Burt Northwestern Stem Cell MS Trial Part 3: Funding, Patient Perspectives, & the Future

Today’s post is the last of a three-part series on the Burt stem cell trials at Northwestern. This piece is focused on funding and the future of the trial, and also includes perspectives from patients.

You can read Part 1 here and Part 2 here, which focused on issues related to potential encouragement of patient fundraising that unintentionally releases private information and on concerns over marketing of the ongoing trial as already known to be something like curative for MS. I’ve summarized my overall concerns in a flow chart below.

Stem cells for MS trial concerns

Trial funding

Should patients ever be required to scrape together one or two hundred thousand dollars to pay to get enrolled in any clinical trial? We have to keep in mind that in such trials patients have no guarantee of any benefits and could be harmed because the patients are research subjects. And what happens to the potentially large number of patients who cannot obtain that kind of money? They are excluded simply on that basis?

There may be certain instances where patients paying for a trial can be a responsible, positive thing. However, this is new territory overall for stem cell clinical research and there are sizable risks to this different kind of approach as compared to the past and to some other more traditional clinical experiments when sometimes patients were the ones receiving some kind of payment. As I discussed earlier in this series, extremely careful planning is needed to address bioethical and practical issues that may arise and anticipated risks to patients in such trials where patients have to contribute monetarily.

Some patients have said on the Internet that they are required to pay as much as $150,000 for participation in the Northwestern MS stem cell trial or in parallel off-study experimental administration of experimental stem cells.  If we estimate that about 100 patients have been required to pay (one way or another, such as themselves or via insurance or via online fundraising) on average $100,000 then that is in total $10 million for Northwestern University. Not a small sum, but clinical trials are expensive. If there have been 200 patients paying that much on average the total number could swell to $20 million. The big money involved here is just one more reason that NW and its IRB need to be extra careful in how it oversees this trial.

Do trial participants get any kind of discounted price on medical tests and procedures? Does the university cover all the research-specific (versus treatment) costs itself? How much does insurance pay for the average participant? How much does philanthropy by NW help the average patient? These same questions could be asked of any other trials that require patient payments as well, but there seems to be little if any information that I could find in the public domain on other stem cell IND-based trials that require large patient payments. Continue reading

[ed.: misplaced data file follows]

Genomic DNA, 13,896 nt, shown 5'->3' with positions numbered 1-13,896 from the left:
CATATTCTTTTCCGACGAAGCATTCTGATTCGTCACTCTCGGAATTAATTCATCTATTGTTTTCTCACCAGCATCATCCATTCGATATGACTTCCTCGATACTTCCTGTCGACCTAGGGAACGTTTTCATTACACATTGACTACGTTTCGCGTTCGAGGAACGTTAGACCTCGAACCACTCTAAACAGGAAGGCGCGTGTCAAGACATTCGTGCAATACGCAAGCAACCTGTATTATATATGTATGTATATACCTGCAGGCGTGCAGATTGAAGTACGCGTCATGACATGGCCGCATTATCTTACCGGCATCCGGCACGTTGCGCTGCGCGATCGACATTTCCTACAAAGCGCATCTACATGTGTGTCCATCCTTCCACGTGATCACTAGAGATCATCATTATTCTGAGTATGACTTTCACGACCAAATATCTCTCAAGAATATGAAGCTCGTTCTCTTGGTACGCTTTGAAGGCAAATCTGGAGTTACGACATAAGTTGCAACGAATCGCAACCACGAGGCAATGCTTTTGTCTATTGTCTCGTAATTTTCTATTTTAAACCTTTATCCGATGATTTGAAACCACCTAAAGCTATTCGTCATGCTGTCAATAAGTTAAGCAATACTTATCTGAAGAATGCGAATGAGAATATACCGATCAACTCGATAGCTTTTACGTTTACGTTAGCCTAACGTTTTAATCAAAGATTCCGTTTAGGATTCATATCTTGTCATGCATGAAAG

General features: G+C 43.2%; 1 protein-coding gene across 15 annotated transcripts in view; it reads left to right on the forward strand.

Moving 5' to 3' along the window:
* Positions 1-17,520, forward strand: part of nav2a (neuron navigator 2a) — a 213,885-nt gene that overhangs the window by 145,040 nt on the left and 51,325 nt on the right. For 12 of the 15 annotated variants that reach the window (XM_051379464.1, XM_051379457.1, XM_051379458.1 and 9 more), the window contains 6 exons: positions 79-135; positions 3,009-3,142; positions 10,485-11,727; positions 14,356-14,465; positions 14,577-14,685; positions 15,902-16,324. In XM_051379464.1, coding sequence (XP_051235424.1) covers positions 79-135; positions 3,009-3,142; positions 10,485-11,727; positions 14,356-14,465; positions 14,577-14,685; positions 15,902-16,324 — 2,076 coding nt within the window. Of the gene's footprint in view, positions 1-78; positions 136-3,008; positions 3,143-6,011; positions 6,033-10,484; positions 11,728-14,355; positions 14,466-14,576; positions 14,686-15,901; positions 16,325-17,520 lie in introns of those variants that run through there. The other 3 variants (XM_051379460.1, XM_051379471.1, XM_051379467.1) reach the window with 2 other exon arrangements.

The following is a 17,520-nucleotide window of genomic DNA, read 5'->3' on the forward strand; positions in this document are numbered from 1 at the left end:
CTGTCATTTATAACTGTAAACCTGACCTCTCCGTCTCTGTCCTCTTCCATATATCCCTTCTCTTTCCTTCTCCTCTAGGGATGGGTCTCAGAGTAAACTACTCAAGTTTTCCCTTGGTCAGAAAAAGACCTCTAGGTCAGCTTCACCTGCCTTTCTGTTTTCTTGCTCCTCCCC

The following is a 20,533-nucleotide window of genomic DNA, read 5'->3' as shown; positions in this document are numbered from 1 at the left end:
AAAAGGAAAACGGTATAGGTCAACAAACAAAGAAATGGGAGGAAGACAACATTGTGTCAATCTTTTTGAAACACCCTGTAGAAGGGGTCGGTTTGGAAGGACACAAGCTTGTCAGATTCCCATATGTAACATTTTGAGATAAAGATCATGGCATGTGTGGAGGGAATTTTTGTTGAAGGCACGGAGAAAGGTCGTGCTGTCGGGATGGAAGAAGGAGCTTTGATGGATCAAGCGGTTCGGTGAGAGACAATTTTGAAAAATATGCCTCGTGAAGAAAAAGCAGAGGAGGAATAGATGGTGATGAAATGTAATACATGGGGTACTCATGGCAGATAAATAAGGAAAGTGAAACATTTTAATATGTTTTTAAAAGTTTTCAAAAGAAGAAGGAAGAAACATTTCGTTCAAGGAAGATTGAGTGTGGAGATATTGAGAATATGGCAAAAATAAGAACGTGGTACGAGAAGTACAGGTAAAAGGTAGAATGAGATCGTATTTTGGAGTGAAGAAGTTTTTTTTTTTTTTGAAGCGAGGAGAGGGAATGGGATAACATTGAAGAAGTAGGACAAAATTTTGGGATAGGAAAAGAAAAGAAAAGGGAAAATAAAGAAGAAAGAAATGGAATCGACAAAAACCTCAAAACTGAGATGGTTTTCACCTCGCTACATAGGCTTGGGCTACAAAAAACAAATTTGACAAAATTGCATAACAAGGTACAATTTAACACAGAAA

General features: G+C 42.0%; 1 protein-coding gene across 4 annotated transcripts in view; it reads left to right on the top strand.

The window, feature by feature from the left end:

Quick journal club on IPSC anti-aging paper: cool, but outstanding questions

A new Cell paper from Juan Carlos Izpisua Berlmonte’s group has made headlines about anti-aging across the globe because it suggests that the four core induced pluripotent stem cell (IPSC) factors use by Shinya Yamanaka to make IPSC can reverse aging. I’ve pasted the graphical abstract from the paper below and done a quick journal club style overview based on a quick skim of the paper.

ipsc-anti-aging-paper

Graphical abstract from Ocampo, et al Cell 2016

Some of the media headlines are rather dramatic on this story. For instance, in a story on it over at STAT the four Yamanaka factors (referred to as 4F: OCT4, SOX2, KLF4, and MYC) are referred to in the title on the new paper as “fountain-of-youth” molecules.

Yeah, I’d say that’s way over the top. But in contrast from my initial look at the paper, I don’t think the authors engaged in hype in the discussion of their results so kudos.

There are a number of reasons to be interested in this paper. It is novel and touches on some exciting areas of science, but I have some sizable questions about it too even just after a quick skim-read of it. A video from the Salk about the studies is below.

The paper used not only both surrogate molecular markers of aging such as DNA damage examined by staining, but also studies of both literal tissue aging and lifespan in mice as outcome measures (which is a lot of work and impressive). They found that pulses of the 4F condition seems to counteract aging, which is particularly evident in mutant mice that prematurely aging. These Progeria mice that received intermittent pulses of 4F exhibited significantly reduced speed of aging. More generally 4F mice also were able to recover from various kinds of injury better.

Just the right ‘Goldilocks’ amount of 4F is needed as the team found that persistent 4F outright kills the mice due to tumors. Since the 4F contains a powerful oncogene called MYC (one of my lab’s favorite proteins), another caveat longer term would be that even mice only given intermittent 4F might be more prone to tumors. However, the team did not report tumors in the intermittent 4F mice so far, which is encouraging.